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West Nile Virus confirmed in Globe

Dr. Mary Eubank and her father Dr. Jeff Eubank care for a horse at their clinic in Globe. Photo by Patti Daley.

West Nile Virus (WNV) strikes again in Gila County.  Dr. Jeff Eubank of Samaritan Veterinary Clinic in Globe has confirmed the first case in a local horse this year. Horse owners and humans beware.

“With all these mosquitoes due to our weather, we want to stay ahead of this,” says Jeff.

West Nile Virus (WNV) is a mosquito-borne virus that affects humans and other animals, primarily horses (96.9%). The virus is only transmitted through mosquitoes; humans and horses cannot give it to each other. When the host is bitten by an infected mosquito, the virus enters the bloodstream and multiplies. If it crosses the blood-brain barrier, WNV can cause inflammation of the brain and possibly death. 


The signs of WNV range from flu-like symptoms to lack of strength and coordination, sensitivity to sound and touch, muscle twitching, head drooping, grinding teeth and falling down. 

“It can be hard to pick up,” says Dr. Mary Eubank. “It becomes more obvious once they develop more serious clinical symptoms — dragging feet, stumbling, really weak to where you can pull a horse over.”

A white horse from San Carlos was losing weight and acting sick. During examination, Mary noticed the horse was stumbling about. They took a blood sample to rule out neurological conditions. Results came back positive for West Nile Virus. The case was reported to the EDCC on September 16th. 

There is no specific treatment for WNV in horses. Only supportive care is available for the diagnosis.  

“Anti-inflammatories can help with swelling around the nerves,” explains Dr. Mary Eubank. “It serves as a pain reliever — can alleviate some symptoms.”

It was not enough to save the horse that had lived its whole life here.

“It was progressing really rapidly,” says Mary. “It was humanely euthanized. 

The case fatality rate for WVN is approximately 33%. The prognosis is poorer for older horses and those more severely affected.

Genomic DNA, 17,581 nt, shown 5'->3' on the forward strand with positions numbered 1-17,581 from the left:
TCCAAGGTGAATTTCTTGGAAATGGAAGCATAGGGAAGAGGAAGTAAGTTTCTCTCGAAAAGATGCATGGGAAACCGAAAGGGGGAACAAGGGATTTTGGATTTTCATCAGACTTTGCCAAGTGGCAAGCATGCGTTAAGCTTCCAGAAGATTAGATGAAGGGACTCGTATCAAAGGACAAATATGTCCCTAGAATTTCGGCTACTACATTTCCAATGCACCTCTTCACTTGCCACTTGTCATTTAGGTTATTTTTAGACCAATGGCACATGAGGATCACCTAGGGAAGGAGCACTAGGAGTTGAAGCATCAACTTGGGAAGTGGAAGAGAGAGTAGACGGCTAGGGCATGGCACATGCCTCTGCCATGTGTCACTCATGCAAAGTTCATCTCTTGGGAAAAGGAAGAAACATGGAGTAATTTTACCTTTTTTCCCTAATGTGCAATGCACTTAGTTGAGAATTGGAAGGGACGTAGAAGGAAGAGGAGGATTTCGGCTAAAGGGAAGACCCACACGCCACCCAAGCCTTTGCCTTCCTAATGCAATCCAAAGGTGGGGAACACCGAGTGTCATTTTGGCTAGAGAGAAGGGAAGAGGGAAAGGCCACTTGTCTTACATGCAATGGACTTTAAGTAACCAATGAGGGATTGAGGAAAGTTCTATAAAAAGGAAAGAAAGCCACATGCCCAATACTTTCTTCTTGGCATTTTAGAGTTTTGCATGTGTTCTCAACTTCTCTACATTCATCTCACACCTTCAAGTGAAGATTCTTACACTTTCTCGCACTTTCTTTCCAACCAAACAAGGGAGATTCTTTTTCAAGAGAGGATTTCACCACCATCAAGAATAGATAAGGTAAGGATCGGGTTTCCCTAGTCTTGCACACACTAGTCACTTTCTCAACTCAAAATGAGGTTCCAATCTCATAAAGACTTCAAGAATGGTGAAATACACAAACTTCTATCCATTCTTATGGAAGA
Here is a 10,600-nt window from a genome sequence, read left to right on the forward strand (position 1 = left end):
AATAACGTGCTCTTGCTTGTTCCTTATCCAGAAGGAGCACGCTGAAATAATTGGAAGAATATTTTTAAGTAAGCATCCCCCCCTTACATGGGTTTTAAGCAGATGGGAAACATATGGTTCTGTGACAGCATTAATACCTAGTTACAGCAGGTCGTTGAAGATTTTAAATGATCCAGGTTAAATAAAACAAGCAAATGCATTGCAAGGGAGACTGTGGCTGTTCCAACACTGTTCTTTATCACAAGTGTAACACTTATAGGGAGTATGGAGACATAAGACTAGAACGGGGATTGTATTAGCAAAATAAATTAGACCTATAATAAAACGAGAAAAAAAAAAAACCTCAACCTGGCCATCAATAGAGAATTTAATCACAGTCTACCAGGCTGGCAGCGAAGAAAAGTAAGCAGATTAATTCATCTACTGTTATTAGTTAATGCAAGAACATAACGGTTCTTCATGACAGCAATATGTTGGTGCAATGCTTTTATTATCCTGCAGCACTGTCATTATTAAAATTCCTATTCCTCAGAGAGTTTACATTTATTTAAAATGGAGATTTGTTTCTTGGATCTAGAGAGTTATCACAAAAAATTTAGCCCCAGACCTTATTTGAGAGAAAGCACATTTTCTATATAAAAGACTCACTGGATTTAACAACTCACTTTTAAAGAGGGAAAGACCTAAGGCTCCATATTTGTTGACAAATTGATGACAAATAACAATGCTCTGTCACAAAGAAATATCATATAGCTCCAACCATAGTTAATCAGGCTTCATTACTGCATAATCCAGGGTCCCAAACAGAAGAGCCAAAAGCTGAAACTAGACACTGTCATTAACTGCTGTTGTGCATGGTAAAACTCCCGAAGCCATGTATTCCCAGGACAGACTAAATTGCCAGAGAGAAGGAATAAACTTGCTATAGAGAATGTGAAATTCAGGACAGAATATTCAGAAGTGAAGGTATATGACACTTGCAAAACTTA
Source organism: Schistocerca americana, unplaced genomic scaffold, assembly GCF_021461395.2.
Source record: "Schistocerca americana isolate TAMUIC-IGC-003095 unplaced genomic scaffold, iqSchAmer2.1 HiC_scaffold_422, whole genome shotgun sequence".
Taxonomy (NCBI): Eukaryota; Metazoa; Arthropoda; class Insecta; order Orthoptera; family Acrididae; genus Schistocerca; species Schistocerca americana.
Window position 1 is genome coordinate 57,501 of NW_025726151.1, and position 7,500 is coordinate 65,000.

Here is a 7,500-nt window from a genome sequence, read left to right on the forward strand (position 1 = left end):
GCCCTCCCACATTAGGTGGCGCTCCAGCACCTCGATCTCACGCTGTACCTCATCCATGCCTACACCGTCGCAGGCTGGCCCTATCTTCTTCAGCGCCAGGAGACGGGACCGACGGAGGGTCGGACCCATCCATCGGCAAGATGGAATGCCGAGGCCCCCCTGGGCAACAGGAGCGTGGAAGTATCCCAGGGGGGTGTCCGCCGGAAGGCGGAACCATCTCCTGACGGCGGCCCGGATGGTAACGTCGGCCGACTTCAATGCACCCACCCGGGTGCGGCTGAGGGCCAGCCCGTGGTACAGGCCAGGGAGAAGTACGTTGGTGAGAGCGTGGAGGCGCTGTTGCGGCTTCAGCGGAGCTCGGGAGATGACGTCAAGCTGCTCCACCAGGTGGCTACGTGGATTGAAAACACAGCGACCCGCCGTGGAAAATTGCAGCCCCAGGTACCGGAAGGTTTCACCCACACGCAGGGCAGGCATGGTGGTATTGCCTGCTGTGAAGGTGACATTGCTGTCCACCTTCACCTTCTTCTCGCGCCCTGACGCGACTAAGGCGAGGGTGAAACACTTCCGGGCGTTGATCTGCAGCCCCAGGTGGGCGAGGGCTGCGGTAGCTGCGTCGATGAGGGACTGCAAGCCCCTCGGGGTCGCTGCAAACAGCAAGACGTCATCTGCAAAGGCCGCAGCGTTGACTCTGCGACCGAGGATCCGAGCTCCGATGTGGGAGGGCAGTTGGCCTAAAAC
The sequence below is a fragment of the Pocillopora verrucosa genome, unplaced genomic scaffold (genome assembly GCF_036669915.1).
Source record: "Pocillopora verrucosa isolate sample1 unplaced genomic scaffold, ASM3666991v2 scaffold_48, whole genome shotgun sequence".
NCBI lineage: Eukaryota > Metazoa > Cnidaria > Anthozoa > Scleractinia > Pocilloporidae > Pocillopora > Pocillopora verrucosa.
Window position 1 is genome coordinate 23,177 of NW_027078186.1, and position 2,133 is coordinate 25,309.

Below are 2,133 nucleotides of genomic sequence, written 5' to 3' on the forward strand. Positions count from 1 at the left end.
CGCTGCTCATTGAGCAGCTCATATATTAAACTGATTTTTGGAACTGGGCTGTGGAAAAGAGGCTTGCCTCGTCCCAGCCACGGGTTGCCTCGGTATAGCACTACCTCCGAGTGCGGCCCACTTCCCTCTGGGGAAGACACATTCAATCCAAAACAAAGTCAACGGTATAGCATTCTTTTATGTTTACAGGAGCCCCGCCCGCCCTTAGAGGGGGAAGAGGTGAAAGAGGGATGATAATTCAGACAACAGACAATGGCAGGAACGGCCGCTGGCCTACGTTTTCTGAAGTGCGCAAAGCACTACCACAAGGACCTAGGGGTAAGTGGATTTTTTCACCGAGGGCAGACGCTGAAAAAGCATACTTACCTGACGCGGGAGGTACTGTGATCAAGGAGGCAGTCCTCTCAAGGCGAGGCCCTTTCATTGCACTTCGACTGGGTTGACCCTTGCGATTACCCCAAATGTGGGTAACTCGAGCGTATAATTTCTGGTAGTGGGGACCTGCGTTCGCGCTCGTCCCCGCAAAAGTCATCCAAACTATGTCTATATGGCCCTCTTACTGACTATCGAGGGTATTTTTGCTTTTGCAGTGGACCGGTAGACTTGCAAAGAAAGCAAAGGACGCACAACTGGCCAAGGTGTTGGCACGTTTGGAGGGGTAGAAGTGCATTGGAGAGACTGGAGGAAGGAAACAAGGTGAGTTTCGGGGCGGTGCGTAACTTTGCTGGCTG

“A lot of cases can be asymptomatic,” says Mary, “They get a little bit sick. About 10% get sick enough to be neurological.”    

Many horses with milder symptoms recover without intervention, Jeff adds, though some experience “long-hauler” effects, including gait and behavioral abnormalities. 



“We encourage horse owners to contact your veterinarian and vaccinate your horses,” says Jeff, “and exercise mosquito control.”

Only 10-15% of their business in his horse care, but the intensity of mosquitoes and the local case are motivating horse owners into action.

“We have had people calling and wanting to get their horses vaccinated,” says Jeff. “We’ve ordered a bunch more vaccines.”

Native horses get two shots spaced weeks apart to get the most benefit, and annual boosters.  

The WNV vaccine takes about a month to be fully effective and is recommended annually by the American Association of Equine Practitioners (AAEP).

Vaccine recommendations vary by region. Typical in the southwest United States, horses cared for at Samaritan Veterinary Clinic get vaccinated annually in the spring for sleeping sickness, tetanus, influenza and WVN. They get a separate shot for rabies. 



“I am concerned because of all the mosquitoes this year,” says Jeff.

He recommends that owners further protect horses (and themselves) by using repellents and eliminating mosquito breeding sites by removing standing water.

“Tires and junk,” says Jeff, “anything that puddles water.” 

In addition, AAEP recommends that owners and facilities stock water troughs with fish that feed on mosquito larvae and bring horses in at peak mosquito feeding periods (dawn and dusk).

Gila County investigates complaints and sometimes fogs mosquito breeding grounds. 

“It’s in the larger area,” stresses Jeff. “People are affected. People can die.”

There’s no WVN vaccine for humans. Centers for Disease Control and Prevention (CDC) reports 49 cases and two deaths in Arizona this year. In the 20 years since WNV emerged in the U.S., it has caused just under 2400 human deaths.

This is fewer than the number of U.S. Covid-19 deaths confirmed in a single day in mid-September.


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